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20th February 2022

Ethnic inequality in the NHS: UoM researchers find evidence of discrimination

A UoM lecturer has found ethnic discrimination is rife across the NHS
Ethnic inequality in the NHS: UoM researchers find evidence of discrimination

On February 14, the NHS Race & Health Observatory, in partnership with the University of Manchester, the University of Sussex and the University of Sheffield, published a report witnessing evidence of ethnic inequality in the British healthcare system. The report, which has been financed by the NHS, focuses on five main areas of study: mental healthcare; maternal and neonatal care; digital access to healthcare; genetic testing and genomic medicine, with a particular emphasis on ethnic disparities within the NHS staff.

The report has published evidence that ethnic minorities (and especially Black individuals) within the NHS workforce, are suffering from racist abuse by other staff and patients. Abuses include ethnic pay gaps and difficulties in career development for BAME groups. There was also evidence to suggest that the Covid-19 pandemic has disproportionately impacted ethnic minority healthcare workers, as well as their working environment, especially concerning mental health and access to PPE.

Dr Dharmi Kapadia, a Sociology Lecturer at the University of Manchester, led the report’s research, with the aim to tackle ethnic health inequity in the NHS. Kapadia joined the university’s Sociology Department in 2017 and works for the Centre on the Dynamics of Ethnicity (CoDE). Her main research focuses are concerned with racism, health, mental health, and older people. Before the publication of the ethnic inequality report, Kapadia has previously worked on racial inequalities, especially in the mental healthcare domain.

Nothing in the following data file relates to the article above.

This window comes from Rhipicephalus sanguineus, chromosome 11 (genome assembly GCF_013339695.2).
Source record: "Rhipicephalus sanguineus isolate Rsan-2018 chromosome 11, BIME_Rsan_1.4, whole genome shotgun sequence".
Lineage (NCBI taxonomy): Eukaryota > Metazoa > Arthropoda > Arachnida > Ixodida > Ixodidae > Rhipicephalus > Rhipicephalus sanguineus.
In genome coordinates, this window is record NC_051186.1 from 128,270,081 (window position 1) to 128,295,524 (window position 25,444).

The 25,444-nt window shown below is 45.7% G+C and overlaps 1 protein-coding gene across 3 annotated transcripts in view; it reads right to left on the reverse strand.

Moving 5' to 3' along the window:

According to Dr Kapadia, evidence provided by the report is not surprising, and was even expected. She explains that “for people who work in this field, it was not a surprise” as we live in an “institutional and structural racist system”. For her, ethnic inequalities in the NHS are only “a small part of the big picture”, and similar evidence of racial discrimination can also be found in other areas of study such as the police, criminal justice, the political system, the educational system etc.

This report, therefore, provides strong and trustworthy evidence that there is an important ethnicity problem in the NHS that needs to be addressed by politicians. Indeed, for Dr Kapadia, making a change in institutional and structural racism requires “political and financial commitment”, and needs to be acknowledged to lead to notable improvements.

According to the report, five areas of improvement should be considered by the NHS in order to address racial inequalities in the institution. These include: enforcing guidelines on ethnic monitoring data; producing and providing better NHS statistics; investing more in interpreter services to help non-English speaking patients; working to build trust with ethnic minority groups and key VCSE organisations, and finally, investing in research to understand the impact of racism on healthcare.

Dr Kapadia also insists on the importance of educating people on the questions of ethnic discrimination and racist inequalities, to enable progress and equality in these areas. Accordingly, she suggests for students to have a look at the Centre on the Dynamics of Ethnicity’s website, on which UoM academics, in association with other university researchers, publish their research. Through the publication of short reports and research summaries, these scholars aim to make accessible the work that is being done on ethnic inequalities in health, culture, employment, and education across the country. Numerous of their publications focus on the impacts of Covid-19 on ethnic minorities, but also on racism in the police or in political spheres for instance.

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